By Eleanor Fausold
Aquaculture has potential to stimulate economic growth and increase food production in Kenya. (Photo credit: Lilian Kamola Kaivilu)
In Western Kenya, where nearly 60 percent of households depend on fish as a source of income, dwindling fish supplies are hurting the economy and those who rely on fish as a source of food. Lake Victoria currently provides over 90 percent of Kenya’s fish supply, but a combination of overfishing and pollution have led to a decline in fish stocks, causing prices to rise because supply is not keeping up with demand.
As a solution, Kenya’s government is supporting the development of aquaculture in an effort to promote economic growth and stimulate food production. In addition to providing basic infrastructure and supporting research and development, the government is also providing funding for the construction of 46,000 fish ponds in 160 of the country’s 210 constituencies and has given farmers catfish and tilapia fingerlings, or very young fish, and fish feed to help get them started. Despite these governmental efforts, however, many farmers still lack access to the support and inputs required for long-term success.
In an effort to supplement and further the Kenyan government’s initiatives, FARM-Africa, in partnership with Natural Resources International, the University of Stirling, Imani Development, the U.K. Department for International Development Research Into Use Programme, and the Kenya Agricultural Research Institute, has established a series of six Aqua Shops in western Kenya. These shops provide farmers with technical advice about aquaculture practices and give them the materials, including fish feed and manure (for fertilization), needed to set up and maintain healthy fish ponds and lakes.
The Aqua Shops run under a franchise system through which one franchisor establishes a network of shops and then recruits franchisees to manage individual locations. To run a shop, each person chosen must demonstrate that he or she has had relevant practical experience and has enough capital to invest in the shops. The owners must also participate in an intensive two week training course on agribusiness and aquaculture run by FARM-Africa. Once the businesses are up and running, FARM-Africa helps link them to important input suppliers, giving them the information they need to help farmers generate more income and get the most out of their businesses.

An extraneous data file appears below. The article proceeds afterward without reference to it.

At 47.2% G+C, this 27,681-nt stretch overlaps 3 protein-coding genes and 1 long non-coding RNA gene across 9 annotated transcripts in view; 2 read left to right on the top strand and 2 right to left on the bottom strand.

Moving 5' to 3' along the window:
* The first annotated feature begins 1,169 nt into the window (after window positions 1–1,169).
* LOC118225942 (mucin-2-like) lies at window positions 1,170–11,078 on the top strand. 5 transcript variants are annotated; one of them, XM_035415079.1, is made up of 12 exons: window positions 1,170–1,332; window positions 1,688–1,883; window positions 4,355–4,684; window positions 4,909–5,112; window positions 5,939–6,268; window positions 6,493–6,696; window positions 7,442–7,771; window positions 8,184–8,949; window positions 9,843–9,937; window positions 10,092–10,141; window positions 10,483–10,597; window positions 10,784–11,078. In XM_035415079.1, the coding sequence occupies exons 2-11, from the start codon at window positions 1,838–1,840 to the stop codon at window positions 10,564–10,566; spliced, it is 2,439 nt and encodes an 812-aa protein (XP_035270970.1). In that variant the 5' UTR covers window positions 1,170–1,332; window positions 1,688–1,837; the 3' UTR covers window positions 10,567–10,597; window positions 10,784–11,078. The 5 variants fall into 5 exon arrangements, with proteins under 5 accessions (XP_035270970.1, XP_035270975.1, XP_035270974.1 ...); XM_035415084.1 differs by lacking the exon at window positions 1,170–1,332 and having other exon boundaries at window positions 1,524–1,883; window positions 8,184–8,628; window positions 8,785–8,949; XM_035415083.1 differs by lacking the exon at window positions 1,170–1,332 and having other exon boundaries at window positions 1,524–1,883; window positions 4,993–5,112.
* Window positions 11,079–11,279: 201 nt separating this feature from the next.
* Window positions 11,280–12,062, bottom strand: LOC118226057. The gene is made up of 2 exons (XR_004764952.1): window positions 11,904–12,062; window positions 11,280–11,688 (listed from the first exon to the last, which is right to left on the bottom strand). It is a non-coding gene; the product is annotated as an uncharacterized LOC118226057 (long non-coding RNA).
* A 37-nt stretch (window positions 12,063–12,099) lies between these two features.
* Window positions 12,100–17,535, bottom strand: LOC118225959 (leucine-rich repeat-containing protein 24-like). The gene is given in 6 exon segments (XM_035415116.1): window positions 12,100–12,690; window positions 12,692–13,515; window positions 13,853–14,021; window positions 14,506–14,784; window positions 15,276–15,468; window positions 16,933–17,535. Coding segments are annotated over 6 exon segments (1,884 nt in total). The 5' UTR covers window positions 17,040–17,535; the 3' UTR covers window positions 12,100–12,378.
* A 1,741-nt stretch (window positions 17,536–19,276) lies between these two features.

So far, the program has prepared over 600 farmers to run fish farming businesses. As Susan Otieno, the Aqua Shop project coordinator, explains, “initial training for farmer groups was provided by FARM-Africa in order to stimulate demand for Aqua Shop services,” as many farmers lacked technical knowledge and did not understand how Aqua Shops could help meet their needs. Now, however, she says that many Aqua Shops are “offering their own training for a fee” and notes that “the plan is that all training services will be handled by Aqua Shops in the future.”
FARM-Africa hopes to expand the project nationally and, ultimately, throughout the region in East Africa. This expansion, however, is currently limited due to a lack of funding and resource availability. One promising way to increase availability of resources, Otieno suggests, is to encourage private sector investment in these initiatives. She says that “interventions that are business-oriented and involve the private sector have the possibility to be self-sustaining in a shorter period of time. Private sector investment also drives competition and efficiency, which is essential if the sector is to survive.”
Do you know of any other innovations in aquaculture? Tell us below!
Eleanor Fausold is a research intern with the Nourishing the Planet project.
To read more about aquaculture, see: Is Aquaculture the Answer to Rising Global Protein Demand?, Fishing for Sustainable Aquaculture Practices, and Sustainability Questions Over Fish Farming.